Milk makes the mammal (literally, mammals suck!), but within this diverse part of the animal kingdom, offspring get to the nursing stage of life at different points, with most hanging out in the womb, sustained by a placenta. Baby marsupials however– called joeys– face an epic journey, dragging themselves when still ridiculously tiny into their mother’s pouch, where they then latch on.
Trowelblazer Anjali Goswami’s research revolves around the contrasts between the early evolution of placental mammals (e.g. humans, cats and whales) and the plucky – and equally cute– marsupials (e.g. kangaroos, wombats, opossums, quolls –seriously, quolls are adorable). Most recently she has studied how the marsupial reproductive strategy (short gestation and long parental care) has shaped their evolution, from the diversity of their skeletons to the sizes of their brains.
Paleobiology research these days draws on a wide array of techniques, and Anjali’s work involves using museum specimens as well as data from developing embryos. But she also gets to explore the fossil record in the field, and has examined deposits in many different countries (from Peru, Chile and Madagascar, to the high arctic of Svalbard and the badlands of south-east India). Many of these were once joined for a huge period as the ancient supercontinent Gondwana, covering the time of the early mammals that Anjali studies.
Anjali’s research interests have evolved with her career, starting with how early whales moved from land to water while an undergraduate at the University of Michigan in 1998. Following this she spent two years working in wildlife conservation in Bandhavgarh National Park in India, looking at the effect of tourism on wildlife and local people (while also enjoying hundreds of close encounters with tigers). After her PhD in Evolutionary Biology at the University of Chicago, in 2005, she worked at the Natural History Museum before moving to a lectureship in Earth Sciences at the University of Cambridge. Since 2009 Anjali has been a researcher at University College London, where this year she is giving the 18th Annual Grant Lecture on 18th November (a free public event- see below for more details).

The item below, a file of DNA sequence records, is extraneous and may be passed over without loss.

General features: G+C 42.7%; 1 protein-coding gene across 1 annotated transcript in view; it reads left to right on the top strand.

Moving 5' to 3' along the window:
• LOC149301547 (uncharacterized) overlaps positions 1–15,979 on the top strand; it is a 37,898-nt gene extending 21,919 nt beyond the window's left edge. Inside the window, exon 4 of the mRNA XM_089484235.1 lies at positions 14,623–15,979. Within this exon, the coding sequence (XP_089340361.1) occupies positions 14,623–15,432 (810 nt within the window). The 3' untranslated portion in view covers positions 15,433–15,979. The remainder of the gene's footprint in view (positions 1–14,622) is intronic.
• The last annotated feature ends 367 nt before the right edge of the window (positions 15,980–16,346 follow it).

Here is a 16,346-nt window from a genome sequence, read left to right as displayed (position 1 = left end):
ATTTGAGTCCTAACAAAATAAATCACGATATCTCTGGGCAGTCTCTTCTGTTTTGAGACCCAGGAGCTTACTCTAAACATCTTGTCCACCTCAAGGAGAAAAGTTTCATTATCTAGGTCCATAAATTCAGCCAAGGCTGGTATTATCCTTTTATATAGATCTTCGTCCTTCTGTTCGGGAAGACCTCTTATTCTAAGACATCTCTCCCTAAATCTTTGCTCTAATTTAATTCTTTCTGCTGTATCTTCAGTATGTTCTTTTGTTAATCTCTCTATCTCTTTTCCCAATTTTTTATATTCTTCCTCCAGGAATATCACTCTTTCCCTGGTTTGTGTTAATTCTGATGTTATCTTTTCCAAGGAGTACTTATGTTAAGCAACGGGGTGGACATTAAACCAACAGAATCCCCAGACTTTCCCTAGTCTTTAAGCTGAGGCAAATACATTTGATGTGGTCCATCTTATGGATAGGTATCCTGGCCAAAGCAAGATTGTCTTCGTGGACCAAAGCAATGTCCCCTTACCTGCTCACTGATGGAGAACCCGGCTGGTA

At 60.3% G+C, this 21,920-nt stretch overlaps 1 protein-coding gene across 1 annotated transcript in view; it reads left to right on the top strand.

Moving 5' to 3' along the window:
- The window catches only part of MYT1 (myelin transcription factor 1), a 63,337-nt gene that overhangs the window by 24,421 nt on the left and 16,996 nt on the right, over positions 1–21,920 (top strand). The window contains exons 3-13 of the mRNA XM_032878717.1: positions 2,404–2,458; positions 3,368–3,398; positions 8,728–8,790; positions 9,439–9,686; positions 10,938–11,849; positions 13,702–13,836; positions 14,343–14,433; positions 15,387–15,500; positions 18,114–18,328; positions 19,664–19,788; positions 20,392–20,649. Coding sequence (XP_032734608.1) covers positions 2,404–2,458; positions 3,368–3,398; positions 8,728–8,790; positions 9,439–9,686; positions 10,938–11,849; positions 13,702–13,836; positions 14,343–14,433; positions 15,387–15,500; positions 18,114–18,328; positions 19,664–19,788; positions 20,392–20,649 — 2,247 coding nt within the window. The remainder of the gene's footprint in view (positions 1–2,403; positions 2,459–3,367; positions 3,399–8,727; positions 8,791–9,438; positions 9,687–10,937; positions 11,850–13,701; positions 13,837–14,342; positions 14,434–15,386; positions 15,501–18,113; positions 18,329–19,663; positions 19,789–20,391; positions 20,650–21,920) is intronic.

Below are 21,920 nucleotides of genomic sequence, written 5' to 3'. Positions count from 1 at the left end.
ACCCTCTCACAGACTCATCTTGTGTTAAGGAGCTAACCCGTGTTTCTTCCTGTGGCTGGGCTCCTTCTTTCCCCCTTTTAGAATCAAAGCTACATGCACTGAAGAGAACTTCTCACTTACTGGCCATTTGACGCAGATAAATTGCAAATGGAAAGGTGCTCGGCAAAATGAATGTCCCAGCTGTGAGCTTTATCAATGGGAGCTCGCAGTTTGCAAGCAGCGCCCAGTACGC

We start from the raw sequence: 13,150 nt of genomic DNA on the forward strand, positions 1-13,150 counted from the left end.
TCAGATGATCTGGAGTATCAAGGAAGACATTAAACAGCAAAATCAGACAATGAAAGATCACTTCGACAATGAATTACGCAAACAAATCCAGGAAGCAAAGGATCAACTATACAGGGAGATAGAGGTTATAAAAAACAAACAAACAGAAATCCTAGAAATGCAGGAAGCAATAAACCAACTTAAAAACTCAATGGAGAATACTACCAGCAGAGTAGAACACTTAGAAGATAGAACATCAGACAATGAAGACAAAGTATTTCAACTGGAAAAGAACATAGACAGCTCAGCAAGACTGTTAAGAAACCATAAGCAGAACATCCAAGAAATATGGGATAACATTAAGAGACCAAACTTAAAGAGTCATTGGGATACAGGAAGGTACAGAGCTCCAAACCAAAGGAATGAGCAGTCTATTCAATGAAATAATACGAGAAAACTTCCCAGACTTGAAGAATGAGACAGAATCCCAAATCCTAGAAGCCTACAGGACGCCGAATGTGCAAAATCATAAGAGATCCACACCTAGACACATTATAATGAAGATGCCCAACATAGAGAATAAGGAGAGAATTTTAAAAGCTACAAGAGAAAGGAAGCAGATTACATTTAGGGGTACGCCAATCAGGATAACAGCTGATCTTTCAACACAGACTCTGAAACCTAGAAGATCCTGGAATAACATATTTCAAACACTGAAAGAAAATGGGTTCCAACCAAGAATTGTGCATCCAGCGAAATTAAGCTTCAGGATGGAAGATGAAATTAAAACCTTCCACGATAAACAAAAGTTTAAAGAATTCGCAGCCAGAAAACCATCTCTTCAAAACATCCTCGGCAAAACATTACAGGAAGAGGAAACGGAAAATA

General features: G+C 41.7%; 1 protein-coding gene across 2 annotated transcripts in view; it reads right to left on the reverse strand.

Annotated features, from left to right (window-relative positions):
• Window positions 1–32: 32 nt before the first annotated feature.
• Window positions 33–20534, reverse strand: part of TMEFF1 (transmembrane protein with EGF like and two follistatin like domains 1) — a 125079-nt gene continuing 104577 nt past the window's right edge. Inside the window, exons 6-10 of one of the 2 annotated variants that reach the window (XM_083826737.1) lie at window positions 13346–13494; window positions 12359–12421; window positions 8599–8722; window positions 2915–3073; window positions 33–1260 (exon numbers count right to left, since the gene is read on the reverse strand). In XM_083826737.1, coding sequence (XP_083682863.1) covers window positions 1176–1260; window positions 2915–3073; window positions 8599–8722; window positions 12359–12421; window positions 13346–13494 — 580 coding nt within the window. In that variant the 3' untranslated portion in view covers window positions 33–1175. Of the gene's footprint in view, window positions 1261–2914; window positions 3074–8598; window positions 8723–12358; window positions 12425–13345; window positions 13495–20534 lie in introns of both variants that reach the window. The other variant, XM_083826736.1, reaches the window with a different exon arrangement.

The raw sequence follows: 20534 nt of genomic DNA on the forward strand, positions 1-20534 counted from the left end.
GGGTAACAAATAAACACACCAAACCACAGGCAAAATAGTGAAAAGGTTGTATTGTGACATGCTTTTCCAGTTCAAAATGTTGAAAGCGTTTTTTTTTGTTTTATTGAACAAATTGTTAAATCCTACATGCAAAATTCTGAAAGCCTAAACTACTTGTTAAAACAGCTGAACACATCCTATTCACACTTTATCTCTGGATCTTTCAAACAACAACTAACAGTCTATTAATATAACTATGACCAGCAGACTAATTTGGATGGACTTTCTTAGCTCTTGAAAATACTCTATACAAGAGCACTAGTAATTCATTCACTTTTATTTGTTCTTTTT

Palaeobiology and palaeoecology have been a key focus of Anjali’s research, and she uses many techniques including 3D geometric morphometrics to look at body forms, sizes and shapes in reconstructing the evolution of biodiversity, and using a scanning electron microscope to study the minute scratches on fossil mammal ancestors’ teeth to decipher their diets. These creatures date back to the Triassic period, some 220 million years ago, and the fossils are now found in Madagascar, where she has conducted fieldwork.
At UCL, where she runs her own lab, Anjali’s research continues to be split between the field, lab, and museums, and she herself is part of both the Department of Earth Sciences and the Department of Genetics, Evolution and the Environment, showing how inter-disciplinary the modern science of palaeontology is. Her work compares animals alive today and fossil evidence of animals alive millions of years ago to answer some of the big questions of evolutionary history. She still gets out into the field, most recently sifting through Early Cretaceous to Early Paleocene (145-66 million years ago) fossiliferous sediments from the badlands of the Cauvery Basin in the south east of India. Recent discoveries by Anjali and her team include vertebrae, a humerus and a scapula, possibly belonging to a dinosaur group, as well as teeth from theropod dinosaurs and crocodilians. One tooth belonged to some dinosaurs that shares a close ancestry with birds, and were not known to have lived in the great southern continent of Gondwana that India was part of during this time.
The 18th Annual Grant Lecture, The Price of the Pouch, will be held in the J.Z. Young lecture theatre on Tuesday 18th November, 6.30pm to 9pm. The event is FREE and there is no need to book. After enjoying Anjali’s lecture, you can attend a free wine reception and a private view of the Grant Museum of Zoology. The Grant Lecture is an annual event held to celebrate Robert Edmund Grant’s contribution to science, a great Victorian scientist who was responsible for the collection at University College London.
Submitted by Dean Veall
Editing and additional content by Becky